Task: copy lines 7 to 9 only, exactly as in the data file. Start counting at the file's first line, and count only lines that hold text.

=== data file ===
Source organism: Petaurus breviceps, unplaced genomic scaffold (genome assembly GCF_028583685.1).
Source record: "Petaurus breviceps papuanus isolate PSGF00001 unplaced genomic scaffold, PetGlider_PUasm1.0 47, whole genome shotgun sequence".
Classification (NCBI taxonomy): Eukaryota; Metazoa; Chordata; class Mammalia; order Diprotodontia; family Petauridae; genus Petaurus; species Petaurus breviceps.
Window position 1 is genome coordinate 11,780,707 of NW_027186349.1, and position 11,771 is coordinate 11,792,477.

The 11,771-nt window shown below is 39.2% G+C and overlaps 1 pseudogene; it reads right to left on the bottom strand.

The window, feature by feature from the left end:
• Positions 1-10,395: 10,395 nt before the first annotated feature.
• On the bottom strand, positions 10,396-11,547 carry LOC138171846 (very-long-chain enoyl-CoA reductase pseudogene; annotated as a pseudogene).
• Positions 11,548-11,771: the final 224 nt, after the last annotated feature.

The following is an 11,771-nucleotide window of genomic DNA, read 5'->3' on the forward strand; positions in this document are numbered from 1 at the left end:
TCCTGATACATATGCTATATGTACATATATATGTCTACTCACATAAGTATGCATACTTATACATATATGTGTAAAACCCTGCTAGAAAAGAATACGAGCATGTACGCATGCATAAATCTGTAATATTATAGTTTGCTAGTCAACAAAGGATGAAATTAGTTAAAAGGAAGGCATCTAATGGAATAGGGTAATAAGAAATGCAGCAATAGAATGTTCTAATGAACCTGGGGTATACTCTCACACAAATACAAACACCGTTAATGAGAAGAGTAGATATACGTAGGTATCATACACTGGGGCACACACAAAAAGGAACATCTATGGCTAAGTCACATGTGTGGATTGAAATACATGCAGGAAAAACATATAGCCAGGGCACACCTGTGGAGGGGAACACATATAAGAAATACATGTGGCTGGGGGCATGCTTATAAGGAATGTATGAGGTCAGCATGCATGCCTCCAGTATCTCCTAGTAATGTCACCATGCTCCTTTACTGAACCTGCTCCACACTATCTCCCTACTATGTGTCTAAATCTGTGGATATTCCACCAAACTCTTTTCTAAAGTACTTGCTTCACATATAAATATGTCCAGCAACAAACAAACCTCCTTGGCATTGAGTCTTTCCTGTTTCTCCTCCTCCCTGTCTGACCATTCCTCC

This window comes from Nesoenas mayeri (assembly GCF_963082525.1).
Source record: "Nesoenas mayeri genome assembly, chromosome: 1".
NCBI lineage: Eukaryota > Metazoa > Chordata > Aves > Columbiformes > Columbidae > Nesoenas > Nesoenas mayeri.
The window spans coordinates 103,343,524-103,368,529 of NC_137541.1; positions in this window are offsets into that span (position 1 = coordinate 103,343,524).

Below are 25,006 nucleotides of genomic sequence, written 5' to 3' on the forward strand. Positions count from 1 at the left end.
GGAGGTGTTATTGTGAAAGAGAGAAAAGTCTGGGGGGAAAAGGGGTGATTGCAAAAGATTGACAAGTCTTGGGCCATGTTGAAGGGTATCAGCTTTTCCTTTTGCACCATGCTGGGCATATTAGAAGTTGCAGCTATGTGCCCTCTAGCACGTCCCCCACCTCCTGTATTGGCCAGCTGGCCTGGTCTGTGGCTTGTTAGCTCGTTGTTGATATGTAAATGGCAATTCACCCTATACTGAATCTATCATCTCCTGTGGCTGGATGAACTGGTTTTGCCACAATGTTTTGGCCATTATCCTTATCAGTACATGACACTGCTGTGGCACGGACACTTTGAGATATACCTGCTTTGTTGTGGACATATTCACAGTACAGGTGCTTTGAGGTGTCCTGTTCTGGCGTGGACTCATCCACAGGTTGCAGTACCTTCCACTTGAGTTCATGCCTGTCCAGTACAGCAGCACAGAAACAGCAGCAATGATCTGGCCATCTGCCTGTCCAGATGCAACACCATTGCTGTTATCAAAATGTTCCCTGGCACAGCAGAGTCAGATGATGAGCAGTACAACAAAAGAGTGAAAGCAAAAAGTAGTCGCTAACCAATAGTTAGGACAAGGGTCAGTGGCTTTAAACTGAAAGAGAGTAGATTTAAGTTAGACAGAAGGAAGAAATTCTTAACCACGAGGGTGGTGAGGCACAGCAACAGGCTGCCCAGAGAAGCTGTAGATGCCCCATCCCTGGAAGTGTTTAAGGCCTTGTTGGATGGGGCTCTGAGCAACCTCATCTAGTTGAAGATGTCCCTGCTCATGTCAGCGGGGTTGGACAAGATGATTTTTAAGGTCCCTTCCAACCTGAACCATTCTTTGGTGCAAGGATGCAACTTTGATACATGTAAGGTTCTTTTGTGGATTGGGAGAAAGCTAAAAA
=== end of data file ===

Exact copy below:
• Positions 1-10,395: 10,395 nt before the first annotated feature.
• On the bottom strand, positions 10,396-11,547 carry LOC138171846 (very-long-chain enoyl-CoA reductase pseudogene; annotated as a pseudogene).
• Positions 11,548-11,771: the final 224 nt, after the last annotated feature.